Hanover Kestnergesellschaft and Munster Westfalischer Kunstverein
Revealing the invisible in the visible is one of the special talents of Alicja Kwade, who was born in 1979 in Katowice, Poland and now lives and works in Berlin. Pebbles polished like diamonds, a euro-pallet painted and buffed to a high gloss, a mountain of ground-up champagne bottles, or charcoal briquettes that resemble bars of gold. Clever perceptual illusions and shifts between object and function or between material and form play a central role in Kwade’s oeuvre.
In her installations and sculptures, the artist intelligently calls into question things that are generally accepted as unambiguous and a matter of course. Her conceptual reflections incorporate both Duchamp’s legacy of the ready-made and the context of classical objet trouvés—for example, when she integrates desk lamps and mantelpiece clocks from decades past into her works. Kwade plays with the viewer’s imagination, activating it with her discreet but nonetheless perplexing shifts in everyday standards: one has to look precisely to avoid making false assessments.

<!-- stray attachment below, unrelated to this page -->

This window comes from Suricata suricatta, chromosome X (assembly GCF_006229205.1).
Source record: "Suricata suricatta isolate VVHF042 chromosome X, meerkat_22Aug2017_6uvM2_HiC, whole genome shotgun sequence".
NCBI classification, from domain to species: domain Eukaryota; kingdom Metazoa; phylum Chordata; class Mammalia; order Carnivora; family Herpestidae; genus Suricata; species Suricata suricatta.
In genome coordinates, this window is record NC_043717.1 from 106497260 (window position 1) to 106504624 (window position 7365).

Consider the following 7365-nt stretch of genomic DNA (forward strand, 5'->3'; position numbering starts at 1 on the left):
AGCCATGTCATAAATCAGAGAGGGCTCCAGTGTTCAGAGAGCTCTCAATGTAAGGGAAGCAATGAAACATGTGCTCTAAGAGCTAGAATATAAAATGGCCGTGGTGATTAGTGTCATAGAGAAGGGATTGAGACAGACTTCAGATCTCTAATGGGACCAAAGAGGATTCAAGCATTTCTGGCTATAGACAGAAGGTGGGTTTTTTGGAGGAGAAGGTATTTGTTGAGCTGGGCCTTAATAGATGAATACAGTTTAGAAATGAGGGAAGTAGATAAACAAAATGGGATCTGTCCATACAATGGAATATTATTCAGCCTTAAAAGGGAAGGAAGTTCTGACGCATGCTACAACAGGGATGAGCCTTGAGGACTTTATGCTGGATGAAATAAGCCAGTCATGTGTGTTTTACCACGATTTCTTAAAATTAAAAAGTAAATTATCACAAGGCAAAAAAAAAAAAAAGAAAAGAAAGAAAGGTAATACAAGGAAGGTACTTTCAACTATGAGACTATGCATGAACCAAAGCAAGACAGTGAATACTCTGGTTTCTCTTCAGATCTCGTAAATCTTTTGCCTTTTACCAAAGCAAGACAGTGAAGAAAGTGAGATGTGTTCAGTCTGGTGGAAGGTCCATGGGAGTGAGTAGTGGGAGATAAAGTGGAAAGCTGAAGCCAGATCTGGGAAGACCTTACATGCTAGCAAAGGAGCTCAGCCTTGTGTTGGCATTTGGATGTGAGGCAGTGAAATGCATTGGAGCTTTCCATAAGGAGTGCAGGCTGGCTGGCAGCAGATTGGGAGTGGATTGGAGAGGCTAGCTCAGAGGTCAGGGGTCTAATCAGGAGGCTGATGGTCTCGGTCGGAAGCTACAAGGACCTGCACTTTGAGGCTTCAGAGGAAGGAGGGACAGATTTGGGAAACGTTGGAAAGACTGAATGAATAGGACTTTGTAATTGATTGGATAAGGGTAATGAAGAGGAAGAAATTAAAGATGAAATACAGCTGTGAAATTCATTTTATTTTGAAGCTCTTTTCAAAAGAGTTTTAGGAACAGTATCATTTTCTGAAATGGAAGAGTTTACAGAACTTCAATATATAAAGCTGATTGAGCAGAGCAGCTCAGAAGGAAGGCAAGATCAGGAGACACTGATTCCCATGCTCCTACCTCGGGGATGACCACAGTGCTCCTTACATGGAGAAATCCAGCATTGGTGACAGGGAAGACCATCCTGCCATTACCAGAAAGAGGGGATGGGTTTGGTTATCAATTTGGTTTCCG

Alicja Kwade received the Piepenbrock Price for Sculpture in 2008, which was followed by recent exhibitions at the Museion in Bolzano, the Berlinische Galerie, and the Hamburger Bahnhof—Museum für Gegenwart.
This first monograph by Alicja Kwade presents her work in an extensive section of color illustrations, which are accompanied by essays by Kirsty Bell and Kathrin Meyer and an interview with the artist by Katja Schroeder.
German / English
22.5 x 30 cm
160 pages, approx. 70 color images, softcover